Reduction in supply often forces addicts to choose injecting over more expensive methods of taking drugs and thus fuels HIV infection from dirty needles.

There has also been little coordination of anti-drug efforts. Central Asian states, in particular Uzbekistan and Turkmenistan, have often been unwilling even to seek regional solutions. Official complicity in the drugs trade is an additional complication.

Donor efforts have likewise suffered from a lack of coordination and a short-term mentality. Donors have tended to view drugs almost entirely as a policing issue with little consideration of broader development and security angles. Considerations of human rights and the role of women in production and trafficking have generally been brushed aside.

Drug activity in Taliban areas of Afghanistan is heavily criticised, with cause, but the same criticism can be made, and rarely is, of the Northern Alliance. However it is clear that the drug problem will not disappear with the Taliban. Tackling drugs must be a vital part of efforts to stabilise Afghanistan and its neighbours.

Not only is it necessary to remove a major source of funds that fuel the civil conflict and terrorism but it is essential to get neighbouring countries to feel more secure about a new government in Kabul. Simply strengthening police forces and border guards risks enhancing the repressive capabilities and corruption of unaccountable regimes.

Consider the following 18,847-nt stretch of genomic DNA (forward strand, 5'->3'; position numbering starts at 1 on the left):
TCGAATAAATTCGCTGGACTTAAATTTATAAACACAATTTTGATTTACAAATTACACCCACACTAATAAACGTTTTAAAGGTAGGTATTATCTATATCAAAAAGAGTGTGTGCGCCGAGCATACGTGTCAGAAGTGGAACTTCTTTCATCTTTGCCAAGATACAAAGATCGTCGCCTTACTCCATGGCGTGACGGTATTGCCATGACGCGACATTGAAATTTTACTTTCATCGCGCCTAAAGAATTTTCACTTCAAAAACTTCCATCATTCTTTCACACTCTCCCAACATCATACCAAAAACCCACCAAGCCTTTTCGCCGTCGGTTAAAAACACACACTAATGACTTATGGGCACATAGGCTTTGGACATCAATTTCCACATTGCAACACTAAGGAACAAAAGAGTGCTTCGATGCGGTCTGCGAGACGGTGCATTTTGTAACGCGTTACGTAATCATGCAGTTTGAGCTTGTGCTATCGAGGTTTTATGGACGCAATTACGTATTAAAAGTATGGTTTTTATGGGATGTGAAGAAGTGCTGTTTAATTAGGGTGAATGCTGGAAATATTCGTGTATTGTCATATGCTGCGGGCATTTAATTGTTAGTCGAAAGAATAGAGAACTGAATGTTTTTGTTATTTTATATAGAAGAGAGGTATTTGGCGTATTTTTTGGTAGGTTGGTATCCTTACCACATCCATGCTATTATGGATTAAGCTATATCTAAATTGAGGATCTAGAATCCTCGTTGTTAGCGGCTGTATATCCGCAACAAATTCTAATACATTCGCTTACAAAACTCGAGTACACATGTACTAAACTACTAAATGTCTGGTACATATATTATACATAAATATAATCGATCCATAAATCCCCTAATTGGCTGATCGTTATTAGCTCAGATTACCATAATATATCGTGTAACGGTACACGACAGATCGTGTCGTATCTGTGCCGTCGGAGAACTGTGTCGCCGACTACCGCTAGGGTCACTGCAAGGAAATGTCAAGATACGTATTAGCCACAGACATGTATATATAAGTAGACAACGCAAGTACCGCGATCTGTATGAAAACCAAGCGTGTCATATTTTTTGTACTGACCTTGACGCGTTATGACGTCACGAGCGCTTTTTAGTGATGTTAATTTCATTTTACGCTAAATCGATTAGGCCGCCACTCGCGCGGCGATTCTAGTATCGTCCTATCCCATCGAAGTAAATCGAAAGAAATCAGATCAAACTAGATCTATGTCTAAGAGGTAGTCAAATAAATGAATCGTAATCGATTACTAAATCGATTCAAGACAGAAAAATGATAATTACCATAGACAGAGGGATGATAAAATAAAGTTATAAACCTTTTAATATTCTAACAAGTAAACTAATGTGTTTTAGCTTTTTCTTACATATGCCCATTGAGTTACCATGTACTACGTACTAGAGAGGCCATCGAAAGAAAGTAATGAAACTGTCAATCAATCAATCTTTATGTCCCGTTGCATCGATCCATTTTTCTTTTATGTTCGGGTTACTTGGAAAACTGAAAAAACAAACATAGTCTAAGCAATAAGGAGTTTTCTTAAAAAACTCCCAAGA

The drug problem throughout Central Asia can only be overcome with a comprehensive development plan that includes poppy eradication, crop substitution and assistance to rural areas, especially of Afghanistan. But that development plan must be complemented by improved interdiction, security, judicial reform and cooperation, as well as greater efforts to tackle the poverty that fuels drug use. Otherwise, drugs will remain a grave source of instability.



1. Consolidate agencies dealing with drugs to ensure consistent policies and develop a wider range of anti-drug strategies, including harm reduction and anti-poverty programs.

2. Empower and instruct law enforcement agencies to cooperate with their counterparts in neighbouring states.

3. Cease treating drug users and HIV-infected individuals as criminals, pass anti-discrimination laws, and carry out public education programs to change attitudes.

4. Make harm reduction measures such as needle exchanges and methadone therapy a top priority to reduce the threat of HIV.


5. Develop, as an essential component of efforts to stabilise Afghanistan and the region, a comprehensive, long-term, well-funded program that moves beyond interdiction to tackle all problems associated with drug production and trafficking including both the general problems of poverty and conflict and the more specific ones of crop substitution, corruption, and HIV/AIDS.

6. Provide longer-term funding for United Nations drug control bodies and strengthen their efforts to expand regional cooperation.

7. Encourage Pakistan, Iran and the Central Asian nations to step up regional cooperation by making it clear that combating drugs is an essential component of the fight against terrorism and a vital part of efforts to stabilise the region.

8. Consider, when designing anti-drugs programs, the impact on human rights, the repressive capacity of regimes, the impact on women and the poor and the risks to minorities.


9. Increase funding for fighting drugs in the region and in allocating priorities follow intra-EU guidelines that emphasise harm reduction.

Osh/Brussels, 26 November 2001